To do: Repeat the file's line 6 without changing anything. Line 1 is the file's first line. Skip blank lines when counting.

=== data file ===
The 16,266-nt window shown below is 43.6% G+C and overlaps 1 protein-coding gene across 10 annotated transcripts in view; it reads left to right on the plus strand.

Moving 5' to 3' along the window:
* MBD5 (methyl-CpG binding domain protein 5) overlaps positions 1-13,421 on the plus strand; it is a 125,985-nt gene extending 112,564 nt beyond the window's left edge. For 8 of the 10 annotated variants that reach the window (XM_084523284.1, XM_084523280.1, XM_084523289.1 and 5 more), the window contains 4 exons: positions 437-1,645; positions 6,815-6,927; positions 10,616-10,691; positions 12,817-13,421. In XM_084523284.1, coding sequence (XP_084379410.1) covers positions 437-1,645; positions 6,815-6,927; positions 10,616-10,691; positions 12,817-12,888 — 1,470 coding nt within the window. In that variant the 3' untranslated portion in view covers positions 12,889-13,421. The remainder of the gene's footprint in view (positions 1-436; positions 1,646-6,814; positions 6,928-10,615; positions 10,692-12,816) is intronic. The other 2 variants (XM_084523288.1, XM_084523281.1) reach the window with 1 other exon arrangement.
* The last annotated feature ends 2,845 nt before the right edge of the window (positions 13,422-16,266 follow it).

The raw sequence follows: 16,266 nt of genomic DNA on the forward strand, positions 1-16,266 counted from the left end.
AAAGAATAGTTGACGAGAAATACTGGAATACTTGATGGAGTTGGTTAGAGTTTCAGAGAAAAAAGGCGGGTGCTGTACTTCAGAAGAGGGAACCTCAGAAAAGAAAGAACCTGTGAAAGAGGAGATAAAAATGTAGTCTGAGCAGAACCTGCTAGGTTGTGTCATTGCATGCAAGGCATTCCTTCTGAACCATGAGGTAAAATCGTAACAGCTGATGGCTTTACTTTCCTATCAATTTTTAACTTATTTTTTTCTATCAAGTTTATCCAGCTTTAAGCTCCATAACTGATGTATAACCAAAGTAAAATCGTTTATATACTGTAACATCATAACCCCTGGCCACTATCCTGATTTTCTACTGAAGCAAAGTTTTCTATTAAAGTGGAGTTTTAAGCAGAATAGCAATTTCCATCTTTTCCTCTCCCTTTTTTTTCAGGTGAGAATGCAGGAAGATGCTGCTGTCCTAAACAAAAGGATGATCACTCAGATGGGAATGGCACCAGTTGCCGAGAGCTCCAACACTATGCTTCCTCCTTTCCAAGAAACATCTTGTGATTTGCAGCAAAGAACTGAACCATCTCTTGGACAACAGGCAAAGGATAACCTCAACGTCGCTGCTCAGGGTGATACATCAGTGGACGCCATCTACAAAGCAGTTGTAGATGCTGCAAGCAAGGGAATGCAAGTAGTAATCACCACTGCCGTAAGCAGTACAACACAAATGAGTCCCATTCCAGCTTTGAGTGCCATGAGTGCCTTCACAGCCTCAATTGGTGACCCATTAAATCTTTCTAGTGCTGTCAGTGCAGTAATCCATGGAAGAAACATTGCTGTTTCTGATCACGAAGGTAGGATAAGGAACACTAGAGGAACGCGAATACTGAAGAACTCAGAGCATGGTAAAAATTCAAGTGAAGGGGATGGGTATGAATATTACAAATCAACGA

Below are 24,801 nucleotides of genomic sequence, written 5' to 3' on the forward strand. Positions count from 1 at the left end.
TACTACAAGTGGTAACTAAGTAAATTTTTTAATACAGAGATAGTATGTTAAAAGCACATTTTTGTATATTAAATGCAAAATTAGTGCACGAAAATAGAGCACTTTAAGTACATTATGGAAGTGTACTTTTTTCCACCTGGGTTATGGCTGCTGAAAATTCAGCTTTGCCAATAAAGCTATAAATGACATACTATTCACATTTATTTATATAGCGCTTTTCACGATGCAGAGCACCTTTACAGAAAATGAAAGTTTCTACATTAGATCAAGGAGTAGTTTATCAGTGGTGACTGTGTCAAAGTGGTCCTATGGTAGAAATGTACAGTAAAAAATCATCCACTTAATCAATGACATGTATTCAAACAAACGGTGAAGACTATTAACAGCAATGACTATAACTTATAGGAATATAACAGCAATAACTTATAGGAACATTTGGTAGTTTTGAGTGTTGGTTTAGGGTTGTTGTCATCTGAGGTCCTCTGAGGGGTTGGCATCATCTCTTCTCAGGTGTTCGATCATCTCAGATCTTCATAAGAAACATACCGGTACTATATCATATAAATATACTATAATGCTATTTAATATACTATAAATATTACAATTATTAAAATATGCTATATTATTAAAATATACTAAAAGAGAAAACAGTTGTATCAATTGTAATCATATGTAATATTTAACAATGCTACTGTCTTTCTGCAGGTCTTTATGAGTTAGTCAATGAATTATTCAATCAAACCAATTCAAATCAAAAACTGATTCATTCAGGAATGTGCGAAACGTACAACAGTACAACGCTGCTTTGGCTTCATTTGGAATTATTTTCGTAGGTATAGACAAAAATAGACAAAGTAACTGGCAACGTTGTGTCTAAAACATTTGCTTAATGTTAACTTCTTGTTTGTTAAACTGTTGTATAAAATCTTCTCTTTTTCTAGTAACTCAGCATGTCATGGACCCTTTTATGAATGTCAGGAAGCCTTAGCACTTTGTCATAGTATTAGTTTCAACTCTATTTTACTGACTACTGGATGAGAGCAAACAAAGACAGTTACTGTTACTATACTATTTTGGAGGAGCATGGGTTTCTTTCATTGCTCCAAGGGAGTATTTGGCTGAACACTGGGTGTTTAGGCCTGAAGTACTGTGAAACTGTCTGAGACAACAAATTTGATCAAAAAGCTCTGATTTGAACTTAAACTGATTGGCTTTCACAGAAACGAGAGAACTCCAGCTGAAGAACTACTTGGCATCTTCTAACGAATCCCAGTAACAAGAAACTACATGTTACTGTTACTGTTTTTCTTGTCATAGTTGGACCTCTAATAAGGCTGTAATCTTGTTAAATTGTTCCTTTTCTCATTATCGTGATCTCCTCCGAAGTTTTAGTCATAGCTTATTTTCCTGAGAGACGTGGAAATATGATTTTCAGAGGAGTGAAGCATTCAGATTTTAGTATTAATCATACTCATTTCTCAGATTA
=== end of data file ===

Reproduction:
AAAGAATAGTTGACGAGAAATACTGGAATACTTGATGGAGTTGGTTAGAGTTTCAGAGAAAAAAGGCGGGTGCTGTACTTCAGAAGAGGGAACCTCAGAAAAGAAAGAACCTGTGAAAGAGGAGATAAAAATGTAGTCTGAGCAGAACCTGCTAGGTTGTGTCATTGCATGCAAGGCATTCCTTCTGAACCATGAGGTAAAATCGTAACAGCTGATGGCTTTACTTTCCTATCAATTTTTAACTTATTTTTTTCTATCAAGTTTATCCAGCTTTAAGCTCCATAACTGATGTATAACCAAAGTAAAATCGTTTATATACTGTAACATCATAACCCCTGGCCACTATCCTGATTTTCTACTGAAGCAAAGTTTTCTATTAAAGTGGAGTTTTAAGCAGAATAGCAATTTCCATCTTTTCCTCTCCCTTTTTTTTCAGGTGAGAATGCAGGAAGATGCTGCTGTCCTAAACAAAAGGATGATCACTCAGATGGGAATGGCACCAGTTGCCGAGAGCTCCAACACTATGCTTCCTCCTTTCCAAGAAACATCTTGTGATTTGCAGCAAAGAACTGAACCATCTCTTGGACAACAGGCAAAGGATAACCTCAACGTCGCTGCTCAGGGTGATACATCAGTGGACGCCATCTACAAAGCAGTTGTAGATGCTGCAAGCAAGGGAATGCAAGTAGTAATCACCACTGCCGTAAGCAGTACAACACAAATGAGTCCCATTCCAGCTTTGAGTGCCATGAGTGCCTTCACAGCCTCAATTGGTGACCCATTAAATCTTTCTAGTGCTGTCAGTGCAGTAATCCATGGAAGAAACATTGCTGTTTCTGATCACGAAGGTAGGATAAGGAACACTAGAGGAACGCGAATACTGAAGAACTCAGAGCATGGTAAAAATTCAAGTGAAGGGGATGGGTATGAATATTACAAATCAACGA